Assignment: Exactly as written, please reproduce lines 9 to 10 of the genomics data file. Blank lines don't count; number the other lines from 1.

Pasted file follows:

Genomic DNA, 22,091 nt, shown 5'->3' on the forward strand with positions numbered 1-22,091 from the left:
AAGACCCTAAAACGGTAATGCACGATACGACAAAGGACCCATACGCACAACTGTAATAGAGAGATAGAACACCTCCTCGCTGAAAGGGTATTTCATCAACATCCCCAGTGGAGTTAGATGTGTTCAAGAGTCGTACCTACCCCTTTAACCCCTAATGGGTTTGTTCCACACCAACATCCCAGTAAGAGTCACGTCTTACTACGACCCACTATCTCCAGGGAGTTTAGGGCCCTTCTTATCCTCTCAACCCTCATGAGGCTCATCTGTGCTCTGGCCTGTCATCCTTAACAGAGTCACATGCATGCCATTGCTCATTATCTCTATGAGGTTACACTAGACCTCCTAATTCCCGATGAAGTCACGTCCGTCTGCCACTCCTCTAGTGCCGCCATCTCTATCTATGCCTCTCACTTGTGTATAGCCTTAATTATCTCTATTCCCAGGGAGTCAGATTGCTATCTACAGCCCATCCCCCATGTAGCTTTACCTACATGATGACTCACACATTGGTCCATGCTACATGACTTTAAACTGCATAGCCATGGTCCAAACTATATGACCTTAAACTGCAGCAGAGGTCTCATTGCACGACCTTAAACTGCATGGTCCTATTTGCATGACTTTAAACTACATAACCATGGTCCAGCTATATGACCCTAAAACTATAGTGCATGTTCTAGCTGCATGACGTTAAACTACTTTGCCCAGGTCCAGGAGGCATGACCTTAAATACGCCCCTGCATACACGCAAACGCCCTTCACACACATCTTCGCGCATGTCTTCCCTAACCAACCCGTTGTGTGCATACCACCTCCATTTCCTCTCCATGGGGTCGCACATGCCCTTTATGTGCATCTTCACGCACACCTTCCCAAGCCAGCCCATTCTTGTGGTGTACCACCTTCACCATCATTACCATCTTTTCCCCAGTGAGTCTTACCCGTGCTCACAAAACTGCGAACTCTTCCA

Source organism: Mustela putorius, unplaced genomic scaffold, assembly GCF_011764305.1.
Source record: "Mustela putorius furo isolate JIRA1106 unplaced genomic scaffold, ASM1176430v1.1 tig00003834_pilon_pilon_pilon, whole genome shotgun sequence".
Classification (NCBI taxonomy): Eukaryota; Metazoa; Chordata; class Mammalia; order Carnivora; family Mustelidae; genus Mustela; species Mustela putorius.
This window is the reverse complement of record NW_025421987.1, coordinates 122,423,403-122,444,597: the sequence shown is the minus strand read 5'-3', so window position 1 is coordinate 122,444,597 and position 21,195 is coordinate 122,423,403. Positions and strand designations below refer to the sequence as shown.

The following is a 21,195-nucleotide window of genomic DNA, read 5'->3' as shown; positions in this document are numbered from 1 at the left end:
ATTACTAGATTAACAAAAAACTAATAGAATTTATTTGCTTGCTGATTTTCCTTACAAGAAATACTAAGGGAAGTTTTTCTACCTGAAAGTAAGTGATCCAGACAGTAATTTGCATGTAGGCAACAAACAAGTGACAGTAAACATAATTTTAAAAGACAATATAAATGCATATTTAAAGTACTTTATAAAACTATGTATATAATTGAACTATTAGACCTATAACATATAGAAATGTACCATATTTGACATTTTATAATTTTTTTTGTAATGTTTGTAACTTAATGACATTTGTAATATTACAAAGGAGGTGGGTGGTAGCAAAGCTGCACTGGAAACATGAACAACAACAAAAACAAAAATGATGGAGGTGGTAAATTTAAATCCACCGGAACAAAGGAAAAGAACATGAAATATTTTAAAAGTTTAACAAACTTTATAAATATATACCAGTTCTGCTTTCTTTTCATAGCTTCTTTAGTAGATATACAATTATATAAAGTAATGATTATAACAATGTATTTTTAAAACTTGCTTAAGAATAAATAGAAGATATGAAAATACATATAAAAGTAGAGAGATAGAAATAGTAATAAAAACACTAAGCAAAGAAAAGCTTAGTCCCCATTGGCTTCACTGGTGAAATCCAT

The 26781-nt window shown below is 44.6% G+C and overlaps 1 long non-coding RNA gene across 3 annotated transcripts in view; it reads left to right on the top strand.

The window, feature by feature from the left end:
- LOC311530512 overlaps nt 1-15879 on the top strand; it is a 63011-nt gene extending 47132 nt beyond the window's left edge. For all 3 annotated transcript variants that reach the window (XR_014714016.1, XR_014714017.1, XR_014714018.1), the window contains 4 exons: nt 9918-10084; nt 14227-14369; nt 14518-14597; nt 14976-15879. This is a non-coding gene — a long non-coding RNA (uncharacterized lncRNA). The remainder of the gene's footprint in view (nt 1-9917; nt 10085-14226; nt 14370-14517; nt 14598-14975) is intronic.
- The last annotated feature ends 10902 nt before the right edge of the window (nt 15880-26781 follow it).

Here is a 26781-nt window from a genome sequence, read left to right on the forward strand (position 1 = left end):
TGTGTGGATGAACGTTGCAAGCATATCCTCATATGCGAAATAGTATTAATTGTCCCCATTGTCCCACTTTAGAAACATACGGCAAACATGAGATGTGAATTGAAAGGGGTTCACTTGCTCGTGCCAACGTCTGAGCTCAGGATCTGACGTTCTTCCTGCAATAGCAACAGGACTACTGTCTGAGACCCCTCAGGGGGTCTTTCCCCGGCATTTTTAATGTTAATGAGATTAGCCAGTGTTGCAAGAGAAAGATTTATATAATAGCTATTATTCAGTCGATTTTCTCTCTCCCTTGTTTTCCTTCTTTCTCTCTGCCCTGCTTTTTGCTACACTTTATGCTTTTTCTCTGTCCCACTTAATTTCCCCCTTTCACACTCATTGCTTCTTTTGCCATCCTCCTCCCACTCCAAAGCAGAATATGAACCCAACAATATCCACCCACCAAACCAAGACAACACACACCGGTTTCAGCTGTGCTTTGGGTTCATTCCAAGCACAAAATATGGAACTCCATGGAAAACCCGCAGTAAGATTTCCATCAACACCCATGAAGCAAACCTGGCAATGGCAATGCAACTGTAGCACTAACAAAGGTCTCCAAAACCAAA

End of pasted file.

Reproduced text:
The 26781-nt window shown below is 44.6% G+C and overlaps 1 long non-coding RNA gene across 3 annotated transcripts in view; it reads left to right on the top strand.

The window, feature by feature from the left end: